This is the fifth rise in a row and takes the base interest rate from 1 per cent to 1.25 per cent - the highest rate in 13 years.
Inflation jumped to 9 per cent in the 12 months up to April, a rise of two per cent from March, and is expected to climb even higher.
A peak of 11 per cent inflation is predicted for October, with higher fuel and food prices driving up the cost of living.
“The scale, pace and timing of any further increases in bank rate will reflect the committee’s assessment of the economic outlook and inflationary pressures,” the BoE said in a statement.
“The committee will be particularly alert to indications of more persistent inflationary pressures, and will if necessary act forcefully in response.”
The BoE’s decision to hike the key rate by 0.25 per cent lagged behind the action taken by the US’s Federal Reserve on Wednesday. The Fed raised its benchmark rate by 0.75 per cent to 1.75 per cent, its most aggressive hike since 1994.
“It is quickly becoming apparent that more radical action is needed for the Bank of England to establish some sense of stability, because tinkering around the edges simply isn’t cutting it,” Michael Hewson, chief market analyst at CMC Markets UK, said in a note to clients.
Three of the nine-person monetary policy committee voted for an even bigger hike on Thursday, arguing that rates should rise as high as 1.5 per cent.
“In view of continuing signs of robust cost and price pressures, including the current tightness of the labour market, and the risk that those pressures become more persistent, the committee voted to increase Bank rate by 0.25 percentage points,” it said.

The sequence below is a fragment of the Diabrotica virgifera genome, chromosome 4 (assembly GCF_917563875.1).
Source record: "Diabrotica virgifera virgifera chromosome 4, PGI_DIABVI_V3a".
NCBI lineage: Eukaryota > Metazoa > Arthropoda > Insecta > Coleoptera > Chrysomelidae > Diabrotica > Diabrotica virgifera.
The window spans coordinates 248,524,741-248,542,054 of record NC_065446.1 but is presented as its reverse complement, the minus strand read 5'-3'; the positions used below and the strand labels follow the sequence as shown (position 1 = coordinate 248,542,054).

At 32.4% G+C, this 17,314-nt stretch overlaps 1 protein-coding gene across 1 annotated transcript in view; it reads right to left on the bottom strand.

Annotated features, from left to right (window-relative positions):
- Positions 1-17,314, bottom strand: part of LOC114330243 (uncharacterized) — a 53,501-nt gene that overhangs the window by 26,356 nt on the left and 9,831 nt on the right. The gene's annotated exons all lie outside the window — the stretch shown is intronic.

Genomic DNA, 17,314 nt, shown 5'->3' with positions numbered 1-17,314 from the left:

Commenting on the rates hike, head of research at the British Chambers of Commerce, David Bharier, said: “While expected, the decision to raise the interest rate will add further concern to businesses amid a weakened economic outlook, soaring cost pressures and labour shortages.
“The increase signals the Bank’s intention to tackle inflation but businesses have been raising the alarm about spiralling prices since the start of 2021 and a higher interest rate is unlikely to address many of the global causes of this.”
In its reports on Thursday the Bank also downgraded its forecast for gross domestic product (GDP) for the second quarter of the year. GDP is now expected to drop by 0.3 per cent across the quarter, weaker than anticipated around a month ago.
It is the only time since records began in 1694 that the base interest rate has been set at 1.25 per cent. In February 2009, the rate was lowered from 1.5 per cent to 1 per cent, skipping the step in between.
Shadow chief secretary to the Treasury Pat McFadden said: “Many families will be worrying about the impact this will have on their household bills.
“We need a plan for a stronger, more stable economy, that can weather the short-term issues and fix the foundations for the long term.”
Additional reporting from agencies
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